April 6, 2018

In Defense of “Show Don’t Tell”

By Aatif Rashid

Part One of Mark McGurl’s The Program Era (2009), the now-classic history of the influence of writing programs on twentieth-century American literature, uses as its title two of the hallmark […]

February 8, 2014

An Alternate Second Half of the Aeneid

By Amit Majmudar

A story about Virgil on his deathbed, possibly apocryphal, tells how he ordered his literary executors to destroy the Aeneid because it was imperfect; that he preferred that the poem […]

December 28, 2013

Epic Fail

By Amit Majmudar

The most inflated reputation in literary history came about as the result of genuine literary merit crossed with a transnational empire and language. Many people would assume I speak of […]

November 23, 2013

Turning (Back) to Performed Language

By Amit Majmudar

Why sit down and read quietly? Is this really the only way, or even the best way, to experience language? The three central works of Western literature were never, and […]

September 9, 2013

Human Beings Writing about Human Beings

By Amit Majmudar

  I am, I am told, an “Indian-American” writer, and my novels are Indian-American novels. Sometimes they’re called “immigrant fiction,” even though I’ve never immigrated from or to anywhere. My […]

March 25, 2013

Why I Don’t Teach Poetry Writing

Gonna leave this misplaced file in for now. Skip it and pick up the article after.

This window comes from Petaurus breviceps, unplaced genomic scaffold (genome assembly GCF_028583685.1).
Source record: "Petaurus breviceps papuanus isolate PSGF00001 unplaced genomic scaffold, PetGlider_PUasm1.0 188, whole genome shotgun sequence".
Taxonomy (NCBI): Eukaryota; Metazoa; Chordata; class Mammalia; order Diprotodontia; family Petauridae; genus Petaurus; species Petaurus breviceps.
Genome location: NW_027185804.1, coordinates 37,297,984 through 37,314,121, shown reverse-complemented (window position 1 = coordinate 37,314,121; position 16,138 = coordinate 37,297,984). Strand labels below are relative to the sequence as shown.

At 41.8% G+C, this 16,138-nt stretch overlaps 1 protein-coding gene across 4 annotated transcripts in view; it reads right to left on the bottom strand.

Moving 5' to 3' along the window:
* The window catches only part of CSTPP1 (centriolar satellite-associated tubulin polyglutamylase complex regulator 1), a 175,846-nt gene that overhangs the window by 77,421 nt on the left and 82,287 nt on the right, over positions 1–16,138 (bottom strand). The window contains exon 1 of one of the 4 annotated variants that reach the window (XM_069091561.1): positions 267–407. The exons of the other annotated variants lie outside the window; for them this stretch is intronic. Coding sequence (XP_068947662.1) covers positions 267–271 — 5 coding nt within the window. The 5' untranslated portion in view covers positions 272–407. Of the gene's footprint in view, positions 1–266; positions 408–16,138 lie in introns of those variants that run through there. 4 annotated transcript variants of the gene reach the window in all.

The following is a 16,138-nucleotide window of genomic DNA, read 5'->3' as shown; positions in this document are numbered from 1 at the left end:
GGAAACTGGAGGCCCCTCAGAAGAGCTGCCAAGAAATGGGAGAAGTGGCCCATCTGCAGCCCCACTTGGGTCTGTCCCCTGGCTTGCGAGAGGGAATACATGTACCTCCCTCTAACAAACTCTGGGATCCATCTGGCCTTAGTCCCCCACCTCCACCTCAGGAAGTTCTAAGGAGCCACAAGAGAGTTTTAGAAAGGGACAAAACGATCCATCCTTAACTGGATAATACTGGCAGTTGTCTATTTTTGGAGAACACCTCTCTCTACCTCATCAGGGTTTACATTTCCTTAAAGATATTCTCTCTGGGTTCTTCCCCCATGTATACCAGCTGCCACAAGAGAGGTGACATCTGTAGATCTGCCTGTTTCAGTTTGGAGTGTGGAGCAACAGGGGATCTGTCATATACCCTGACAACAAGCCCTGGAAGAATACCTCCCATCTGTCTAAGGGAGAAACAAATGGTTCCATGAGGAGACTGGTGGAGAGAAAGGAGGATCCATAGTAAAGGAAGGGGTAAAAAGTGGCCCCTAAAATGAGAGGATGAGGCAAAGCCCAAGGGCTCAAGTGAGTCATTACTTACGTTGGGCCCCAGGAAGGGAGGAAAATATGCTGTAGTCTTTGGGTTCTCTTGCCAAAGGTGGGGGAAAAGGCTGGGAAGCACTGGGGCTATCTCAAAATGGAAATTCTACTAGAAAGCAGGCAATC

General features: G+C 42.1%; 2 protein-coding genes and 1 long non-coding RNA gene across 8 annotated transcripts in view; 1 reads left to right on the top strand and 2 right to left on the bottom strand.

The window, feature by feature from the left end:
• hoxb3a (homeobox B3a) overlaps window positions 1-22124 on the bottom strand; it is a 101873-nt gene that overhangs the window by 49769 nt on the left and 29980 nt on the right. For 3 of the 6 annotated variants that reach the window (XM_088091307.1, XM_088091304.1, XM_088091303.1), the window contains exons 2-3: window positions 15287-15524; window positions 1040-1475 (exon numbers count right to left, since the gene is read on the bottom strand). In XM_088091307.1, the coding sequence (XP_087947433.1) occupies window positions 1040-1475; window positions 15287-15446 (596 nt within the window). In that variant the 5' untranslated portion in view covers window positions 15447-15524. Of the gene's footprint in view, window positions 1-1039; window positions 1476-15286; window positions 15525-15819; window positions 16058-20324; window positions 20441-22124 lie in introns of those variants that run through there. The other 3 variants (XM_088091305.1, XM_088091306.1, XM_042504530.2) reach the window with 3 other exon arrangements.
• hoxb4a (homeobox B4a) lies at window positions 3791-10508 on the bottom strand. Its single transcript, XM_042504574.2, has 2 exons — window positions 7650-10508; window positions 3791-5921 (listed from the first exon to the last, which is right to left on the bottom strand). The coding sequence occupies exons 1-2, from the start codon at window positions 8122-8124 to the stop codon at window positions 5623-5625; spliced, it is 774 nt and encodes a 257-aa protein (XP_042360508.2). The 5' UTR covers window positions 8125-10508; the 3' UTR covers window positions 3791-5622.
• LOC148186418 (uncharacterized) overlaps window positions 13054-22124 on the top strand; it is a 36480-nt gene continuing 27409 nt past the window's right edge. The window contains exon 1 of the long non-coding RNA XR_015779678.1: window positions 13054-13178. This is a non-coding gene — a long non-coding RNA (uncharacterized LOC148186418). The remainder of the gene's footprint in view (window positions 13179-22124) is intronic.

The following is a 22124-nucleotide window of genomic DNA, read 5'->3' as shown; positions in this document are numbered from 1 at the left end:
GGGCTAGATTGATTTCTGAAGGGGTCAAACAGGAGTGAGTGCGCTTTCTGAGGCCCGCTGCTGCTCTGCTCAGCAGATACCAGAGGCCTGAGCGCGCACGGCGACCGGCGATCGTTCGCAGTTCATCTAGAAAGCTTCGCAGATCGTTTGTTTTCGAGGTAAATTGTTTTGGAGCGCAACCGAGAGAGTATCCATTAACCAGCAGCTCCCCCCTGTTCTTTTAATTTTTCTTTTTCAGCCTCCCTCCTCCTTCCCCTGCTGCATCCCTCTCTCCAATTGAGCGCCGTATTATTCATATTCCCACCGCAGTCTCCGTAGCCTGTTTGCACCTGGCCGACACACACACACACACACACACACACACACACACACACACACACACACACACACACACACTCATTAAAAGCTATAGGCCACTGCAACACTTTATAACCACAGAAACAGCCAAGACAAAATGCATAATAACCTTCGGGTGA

By Amit Majmudar

  What are we teaching when we teach the writing of poetry? Much of what we call the “teaching” of poetry is actually the teaching of contemporary conventions governing poetry. […]

August 7, 2012

On “Literary Fiction” and “Genre”

By Amit Majmudar

If you look at Wikipedia’s list of the bestselling fiction writers of all time, you’ll notice that the majority are English-language authors of the 20th century. So Barbara Cartland’s on […]

May 20, 2012

The Reproductive Success of a Poem

By Amit Majmudar

There’s more than one way of conceiving of the “success” of a poem; one that’s never talked about is its biological/evolutionary success, that is: How effectively does it replicate itself? […]

May 13, 2012

The Reconquest of the Long Form

By Amit Majmudar

There are, by my count, only two things that can save a long poem in English. Heterogeneity (Eliot and Pound; and those polyphonic, formally quite various sustained dramatic poems of […]